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Bridging the Gender Digital Divide through Training at the Department of Women and Gender Studies

Presented by Dr. Grace Bantebya - Kyomuhendo, Head, Department of Women and Gender Studies (WGS), Makerere University, Kampala, Uganda (PowerPoint 99 KB)

May 13, 2004

Dr. Bantebya described how WGS’ program has helped build women's ICT skills and provided a career path for young females students, despite a persistent perception of ICT as a male discipline within the Makerere University. While the program faced initial attitudinal challenges such as "What had a Department of Women and Gender Studies got to do with ICT or technology?", the program has generated a lot of interest in the University. She will also discuss key remaining barriers to the participation of young women in ICTs and some of the strategies to reverse them.

Since it was established in 1991, the WGS has developed, in addition to its regular programs, a carefully selected number of training and skills programs aimed at building sustainable capacity in ICTs. Underlying objectives include building capacity of women in ICT skills and knowledge; moving towards the department’s goal of ensuring that gender is mainstreamed in all aspects of development (in this case ICT); reducing the gender digital divide; and increasing general awareness and sensitization about ICT and gender related issues.

To achieve their goals, WGS worked closely with their partners such as Cisco Systems and Carnegie Corporation, New York. Some of the programs established include:

1. Training of female instructors with support of Cisco Systems and training in IT essentials using the Hewlett Packard sponsored curriculum; and

2. Center for training in gender equality related to addressing gender gaps in ICTs, which provides a career path for young females and dismantles the myth that ICT is a male preserve.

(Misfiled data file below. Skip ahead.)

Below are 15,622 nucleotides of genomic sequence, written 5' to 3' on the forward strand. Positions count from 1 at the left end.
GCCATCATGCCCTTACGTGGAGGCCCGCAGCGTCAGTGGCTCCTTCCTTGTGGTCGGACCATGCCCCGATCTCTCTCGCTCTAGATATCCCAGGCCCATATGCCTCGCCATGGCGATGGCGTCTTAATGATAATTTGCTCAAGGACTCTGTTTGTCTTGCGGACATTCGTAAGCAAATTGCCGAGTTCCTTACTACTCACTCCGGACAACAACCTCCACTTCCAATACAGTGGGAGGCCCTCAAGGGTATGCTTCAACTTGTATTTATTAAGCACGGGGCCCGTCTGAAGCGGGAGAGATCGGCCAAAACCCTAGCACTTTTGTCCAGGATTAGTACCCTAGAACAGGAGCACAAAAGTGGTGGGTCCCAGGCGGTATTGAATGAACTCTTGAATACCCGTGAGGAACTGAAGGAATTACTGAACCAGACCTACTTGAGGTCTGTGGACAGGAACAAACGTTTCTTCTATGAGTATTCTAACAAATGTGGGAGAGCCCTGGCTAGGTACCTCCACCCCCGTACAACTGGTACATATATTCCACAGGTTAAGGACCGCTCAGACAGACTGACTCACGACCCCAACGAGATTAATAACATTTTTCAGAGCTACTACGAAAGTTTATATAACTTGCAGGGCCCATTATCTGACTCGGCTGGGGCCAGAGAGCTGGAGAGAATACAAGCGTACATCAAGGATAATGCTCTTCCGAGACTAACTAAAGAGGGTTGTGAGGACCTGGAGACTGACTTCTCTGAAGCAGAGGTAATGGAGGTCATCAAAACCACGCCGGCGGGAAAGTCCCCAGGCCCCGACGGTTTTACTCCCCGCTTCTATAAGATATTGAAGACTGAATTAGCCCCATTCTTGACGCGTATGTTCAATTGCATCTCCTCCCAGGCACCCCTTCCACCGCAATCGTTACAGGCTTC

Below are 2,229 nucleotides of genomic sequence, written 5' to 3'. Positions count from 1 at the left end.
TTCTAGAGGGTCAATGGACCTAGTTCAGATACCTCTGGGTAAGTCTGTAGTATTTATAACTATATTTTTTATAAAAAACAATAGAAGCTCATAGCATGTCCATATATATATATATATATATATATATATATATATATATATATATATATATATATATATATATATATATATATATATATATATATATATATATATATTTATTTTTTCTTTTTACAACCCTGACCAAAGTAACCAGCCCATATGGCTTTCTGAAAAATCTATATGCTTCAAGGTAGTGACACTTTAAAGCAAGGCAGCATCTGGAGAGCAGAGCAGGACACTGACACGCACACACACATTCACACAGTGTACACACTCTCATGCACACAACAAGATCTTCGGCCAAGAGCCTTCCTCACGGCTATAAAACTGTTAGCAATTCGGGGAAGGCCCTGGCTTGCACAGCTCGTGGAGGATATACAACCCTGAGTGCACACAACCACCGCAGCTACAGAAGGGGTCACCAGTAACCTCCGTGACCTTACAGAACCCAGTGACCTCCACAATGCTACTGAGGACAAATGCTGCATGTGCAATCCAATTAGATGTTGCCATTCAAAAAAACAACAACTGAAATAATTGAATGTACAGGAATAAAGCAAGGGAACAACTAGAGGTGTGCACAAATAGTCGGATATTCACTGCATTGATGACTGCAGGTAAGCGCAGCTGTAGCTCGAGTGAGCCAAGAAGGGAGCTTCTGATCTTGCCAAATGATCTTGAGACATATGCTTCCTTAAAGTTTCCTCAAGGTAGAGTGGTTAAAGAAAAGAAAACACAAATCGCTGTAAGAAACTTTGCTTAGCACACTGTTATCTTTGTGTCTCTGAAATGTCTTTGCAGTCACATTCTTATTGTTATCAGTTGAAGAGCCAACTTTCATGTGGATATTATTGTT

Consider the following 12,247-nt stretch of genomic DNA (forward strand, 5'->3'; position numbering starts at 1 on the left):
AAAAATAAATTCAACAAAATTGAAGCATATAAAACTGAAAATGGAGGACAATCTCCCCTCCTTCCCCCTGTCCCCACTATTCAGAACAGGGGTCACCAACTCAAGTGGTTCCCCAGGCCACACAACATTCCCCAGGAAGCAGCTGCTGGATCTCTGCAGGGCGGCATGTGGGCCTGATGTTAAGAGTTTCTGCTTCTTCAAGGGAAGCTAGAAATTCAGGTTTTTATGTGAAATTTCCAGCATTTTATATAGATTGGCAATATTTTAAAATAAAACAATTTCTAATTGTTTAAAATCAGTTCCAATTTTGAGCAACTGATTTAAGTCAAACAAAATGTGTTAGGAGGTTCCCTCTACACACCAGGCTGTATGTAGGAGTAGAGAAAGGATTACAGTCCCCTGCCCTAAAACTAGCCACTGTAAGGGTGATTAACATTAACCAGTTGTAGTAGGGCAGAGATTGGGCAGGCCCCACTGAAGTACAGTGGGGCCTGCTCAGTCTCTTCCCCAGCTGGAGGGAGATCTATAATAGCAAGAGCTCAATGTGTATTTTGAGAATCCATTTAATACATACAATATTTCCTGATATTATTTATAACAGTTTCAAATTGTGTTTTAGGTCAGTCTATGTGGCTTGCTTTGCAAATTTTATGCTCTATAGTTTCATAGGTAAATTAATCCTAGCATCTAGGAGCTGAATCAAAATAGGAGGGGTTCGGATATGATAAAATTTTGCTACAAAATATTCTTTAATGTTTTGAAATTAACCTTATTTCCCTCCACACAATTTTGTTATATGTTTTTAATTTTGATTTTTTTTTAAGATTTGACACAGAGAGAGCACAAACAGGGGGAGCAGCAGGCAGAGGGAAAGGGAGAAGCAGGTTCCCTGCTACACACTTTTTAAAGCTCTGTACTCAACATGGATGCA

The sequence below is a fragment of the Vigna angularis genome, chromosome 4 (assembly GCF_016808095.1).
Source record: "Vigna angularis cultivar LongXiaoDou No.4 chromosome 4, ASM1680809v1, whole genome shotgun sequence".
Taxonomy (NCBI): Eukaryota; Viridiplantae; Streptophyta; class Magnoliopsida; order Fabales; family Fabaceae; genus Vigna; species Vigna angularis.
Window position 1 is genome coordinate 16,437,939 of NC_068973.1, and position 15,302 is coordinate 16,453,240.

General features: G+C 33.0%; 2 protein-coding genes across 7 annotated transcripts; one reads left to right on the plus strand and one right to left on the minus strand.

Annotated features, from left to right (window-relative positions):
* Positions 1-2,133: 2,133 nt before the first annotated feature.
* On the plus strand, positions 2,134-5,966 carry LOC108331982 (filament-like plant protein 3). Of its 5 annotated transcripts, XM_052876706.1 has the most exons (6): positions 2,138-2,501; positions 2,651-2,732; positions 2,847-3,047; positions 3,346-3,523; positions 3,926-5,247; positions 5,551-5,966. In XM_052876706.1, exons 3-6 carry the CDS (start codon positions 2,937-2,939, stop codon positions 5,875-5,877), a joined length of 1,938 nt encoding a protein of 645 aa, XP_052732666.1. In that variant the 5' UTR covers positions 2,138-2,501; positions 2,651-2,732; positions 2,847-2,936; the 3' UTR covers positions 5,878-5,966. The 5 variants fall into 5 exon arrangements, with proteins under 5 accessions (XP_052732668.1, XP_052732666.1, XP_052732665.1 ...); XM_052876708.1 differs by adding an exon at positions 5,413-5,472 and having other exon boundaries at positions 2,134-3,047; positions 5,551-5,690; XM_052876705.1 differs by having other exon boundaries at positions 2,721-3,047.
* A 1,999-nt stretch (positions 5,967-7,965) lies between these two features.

Dr. Bantebya stresses that it is possible to attract and retain females in ICT programs with a welcoming and conducive environment for women, and that young women appreciate ICT more and we need to invest in them. For example, 75% of the students who have completed four semesters of the Cisco Certified Network Associate (CCNA) program and graduated are female and 80 % of the CCNA graduates are employed. Makerere University and other Universities in Uganda recognize the CCNA qualification as adequate for enrolling into the Bachelor of Computer Science/Information Technology courses and indeed some of their students have enrolled. This channel proves to be one of the ways that they can contribute to increasing female enrolment in the sciences where the proportion of females is appallingly as low as 10% or even zero in some courses.

Finally, Dr. Bantebya shared their future plans such as designing tailored courses in ICT for women entrepreneurs and developing a research program on gender and ICTs.

Commentator: Gita Gopal, Lead Specialist, WBIPR

Moderator:Samia Melhem, Sr. Operations Officer, InfoDev, CITID

Updated: 6/9/04




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Presentation Materials 05/13/04